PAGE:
Recall: 3.3 Million Boppy Baby Loungers Recalled After 8 Infant Deaths

Recall Alert 3.3 Million Baby Loungers Recalled After 8 Infant Deaths

A baby product manufacturer has recalled more than three million newborn lounging pads after eight infants were reported to have died while using the pillows between December 2015 and June 2020. The Boppy Co., the Colorado-based manufacturer of a variety of infant carriers, pillows, and other baby products, issued a recall of their Boppy Original Newborn Loungers, Boppy Preferred Newborn Loungers, and Pottery Barn Kids Boppy Newborn Loungers.

It was reported that the babies had suffocated after being placed in the lounger, on either their backs, sides, or stomachs. In the Boppy recall, the Consumer Product Safety Commission reported that the pillows are hazardous for infant use, saying that babies can suffocate if placed on the lounger in a position that obstructs breathing, or can roll or move into a position that obstructs breathing. The CPSC also reminded parents and caregivers that the safest way for infants to sleep is on their backs on a firm, flat surface in a crib, bassinet, or play yard, and that parents should never add pillows, blankets, padded bumpers, or anything else that could obstruct the baby’s breathing.

Robert Adler, the chair of the Consumer Product Safety Commission, called the incidents “heartbreaking,” and stated that since infants spend so much of their lives sleeping and that suffocation can happen so quickly, the Boppy pillows are simply “too risky to remain on the market.” Federal Safety Regulators recommend that parents and caregivers who purchased the lounging pads stop using them, and that they contact Boppy’s website for a refund.

The recall comes approximately one year after the CPSC began investigating lounging pads and nursing pillows as a whole, which they warned were not safe to use as sleeping products. It also follows a recent Consumer Reports article that linked more than two dozen infant deaths between 2012 and 2018 to baby pillows, some of which were made by Boppy. Originally published on September 1st, the article has since been updated to include details of the recall.

Boppy’s Response

In a statement, a company spokesperson for Boppy stated that they were “devastated” to hear about these tragedies, and that they are “committed to doing everything possible to safeguard babies, including communicating the safe use of our products to parents and caregivers, and educating the public about the importance of following all warnings and instructions and the risks associated with unsafe sleep practices for infants.”

In addition to emphasizing the importance of reading manuals and warning labels when using products made for young children, they noted that the Boppy Loungers “were not marketed as [infant sleep products]” and include warnings that cautioned parents against leaving infants in the loungers unsupervised. However, the product description on their website touted the pillow as “safe,” and stated that the lounger “allows mom or dad a few minutes of supervised, but hands-free time.”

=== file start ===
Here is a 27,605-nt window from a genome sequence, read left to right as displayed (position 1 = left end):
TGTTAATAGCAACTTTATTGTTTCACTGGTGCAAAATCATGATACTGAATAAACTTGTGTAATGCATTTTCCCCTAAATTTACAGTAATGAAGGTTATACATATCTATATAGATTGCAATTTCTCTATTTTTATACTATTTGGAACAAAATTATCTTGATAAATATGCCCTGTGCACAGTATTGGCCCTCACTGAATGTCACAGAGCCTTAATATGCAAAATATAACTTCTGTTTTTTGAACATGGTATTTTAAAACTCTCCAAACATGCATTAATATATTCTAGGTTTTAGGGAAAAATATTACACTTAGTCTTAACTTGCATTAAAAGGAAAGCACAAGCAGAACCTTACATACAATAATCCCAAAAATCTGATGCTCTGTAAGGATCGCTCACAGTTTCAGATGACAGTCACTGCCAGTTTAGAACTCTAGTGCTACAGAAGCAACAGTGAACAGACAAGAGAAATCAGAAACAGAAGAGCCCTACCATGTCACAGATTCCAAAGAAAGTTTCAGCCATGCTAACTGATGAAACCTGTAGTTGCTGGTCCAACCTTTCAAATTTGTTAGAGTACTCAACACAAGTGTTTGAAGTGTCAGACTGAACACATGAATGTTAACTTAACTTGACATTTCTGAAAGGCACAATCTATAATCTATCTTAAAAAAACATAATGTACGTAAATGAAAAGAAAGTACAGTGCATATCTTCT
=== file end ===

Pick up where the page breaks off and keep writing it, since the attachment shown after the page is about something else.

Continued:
On their website, Boppy posted a notice announcing the voluntary recall of their Newborn Lounger, applying to all colors and models released by the brand. They note the risk of infant suffocation with the use of their lounging pad, and have offered customers the chance to obtain a refund. Prior to the recall issuance, the company had sold over 3 million units across big box and online retailers such as Pottery Barn, Target, Walmart, and Amazon alike.

The Dangers of “Loungers”

In 2019, the CPSC hired experts to test and evaluate the safety of inclined sleep products after receiving reports of at least 73 infant deaths between 2005 and 2019. The engineers in charge of conducting the research reported that they found only firm products with inclines reaching 10 degrees or less were safe for infant sleep, with softer plush surfaces or inclined sleepers much more dangerous.

The Boppy recall notice states that the products are intended to be used as loungers, and that they are not infant sleep products. However, Ben Hoffman, the chair of the American Academy of Pediatrics’ Council on Injury, Violence, and Poison Prevention stated that how a product is marketed doesn’t necessarily lessen the risk it poses because changing the marketed purpose of the item “doesn’t change what babies are going to do.”

He cited inclined sleepers as an example, stating that though they were found to be dangerous for infants to sleep in by the CPSC, they can still technically be sold if they are sold for “lounging purposes” and not marketed as a sleep item. Experts urge parents to supervise their infants if utilizing a lounger, and state that if the baby falls asleep on a lounging pillow or on some other surface that is not meant for sleep, parents should move them to a firm, flat surface instead.

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